Crypto trading is perceived as a high-risk venture due to its volatile nature. What’s your take on this?

With any investment or asset, proper research needs to be done to understand the risks and benefits. While some cryptocurrencies can be highly volatile (there are exceptions i.e., stablecoins), cryptocurrencies and their underlying blockchain technology can be utilised in almost every area of life and as such, many will continue to up-trend in the long term.

Crypto is also a safety net for Africans as the ability to transact on an immutable, censorship-resistant and permissionless blockchain that cannot be affected by the hyperinflation seen so often in African economies is a huge step towards achieving self-sovereignty over their finances.

There are topical issues around the importance of regulation and compliance. What is your take on Nigeria’s current regulatory position about cryptocurrency usage and adoption?

Crypto and even the regulation of crypto are such new concepts – just over a decade of existence. As such many crypto stakeholders, including Binance, were self-regulating through KYC/AML policies when there was little clarity from regulators.

Now, as regulators have shown an interest in the space, I believe regulatory collaboration with key stakeholders in the blockchain ecosystem is essential. We at Binance are actively keeping abreast of ever-changing policies in the crypto industry and continue to take a collaborative approach in working with regulators. Together we can find the optimal way to set a fair playing field as consumer protection is important to all of us.

What lessons can Nigeria learn from other markets with a more developed blockchain ecosystem?

Nigeria can learn to establish a continued collaboration with industry stakeholders and involving us in policy formation.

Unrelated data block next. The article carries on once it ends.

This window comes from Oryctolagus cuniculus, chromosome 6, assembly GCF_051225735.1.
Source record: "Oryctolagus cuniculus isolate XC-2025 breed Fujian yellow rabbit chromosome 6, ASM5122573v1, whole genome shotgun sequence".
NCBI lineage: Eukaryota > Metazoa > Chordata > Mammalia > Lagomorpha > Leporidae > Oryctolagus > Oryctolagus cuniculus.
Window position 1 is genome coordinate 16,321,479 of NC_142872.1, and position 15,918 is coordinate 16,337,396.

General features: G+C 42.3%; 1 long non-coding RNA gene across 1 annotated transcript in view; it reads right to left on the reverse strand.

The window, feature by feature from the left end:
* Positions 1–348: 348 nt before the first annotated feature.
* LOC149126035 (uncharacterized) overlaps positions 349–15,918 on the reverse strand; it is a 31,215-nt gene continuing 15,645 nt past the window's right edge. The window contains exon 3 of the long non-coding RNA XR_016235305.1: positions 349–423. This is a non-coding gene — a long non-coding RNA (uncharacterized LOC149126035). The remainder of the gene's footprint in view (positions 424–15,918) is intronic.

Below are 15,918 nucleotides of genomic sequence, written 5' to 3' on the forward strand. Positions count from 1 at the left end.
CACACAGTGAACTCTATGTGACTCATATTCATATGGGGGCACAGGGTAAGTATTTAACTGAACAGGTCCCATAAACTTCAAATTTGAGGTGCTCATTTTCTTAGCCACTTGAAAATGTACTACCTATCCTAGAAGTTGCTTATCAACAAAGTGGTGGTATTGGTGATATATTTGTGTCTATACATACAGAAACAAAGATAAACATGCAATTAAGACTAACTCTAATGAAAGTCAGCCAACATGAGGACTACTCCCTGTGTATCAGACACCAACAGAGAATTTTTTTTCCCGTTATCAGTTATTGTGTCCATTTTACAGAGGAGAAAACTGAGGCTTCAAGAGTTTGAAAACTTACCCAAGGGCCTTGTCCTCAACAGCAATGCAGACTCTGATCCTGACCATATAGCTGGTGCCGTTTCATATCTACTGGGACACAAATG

It is safe to say the growth in blockchain technology and cryptocurrency adoption comes with issues around crypto-related crimes. How do you think industry players like yourself can navigate such challenges?

In 2019, crypto-related crimes accounted for less than 2 percent of all crypto transactions and this percentage fell to 0.34% in 2020, according to Chainalysis.

However, for that 0.34 percent, education is one of the biggest ways to tackle this. Through our initiatives, we consistently ensure users and potential users are educated and armed against nefarious platforms and individuals.

In addition, Binance recently expanded its global KYC requirements to enhance user protections and provide a safe crypto environment for everyone and consistently implements new P2P features to prevent bad actors from exploiting the system.

What is your outlook for the blockchain ecosystem in Nigeria?

Greater blockchain adoption is opening the gateway to more opportunities for many businesses to develop even more blockchain-based applications and create more job opportunities. I think the future of Nigeria will be much brighter for it.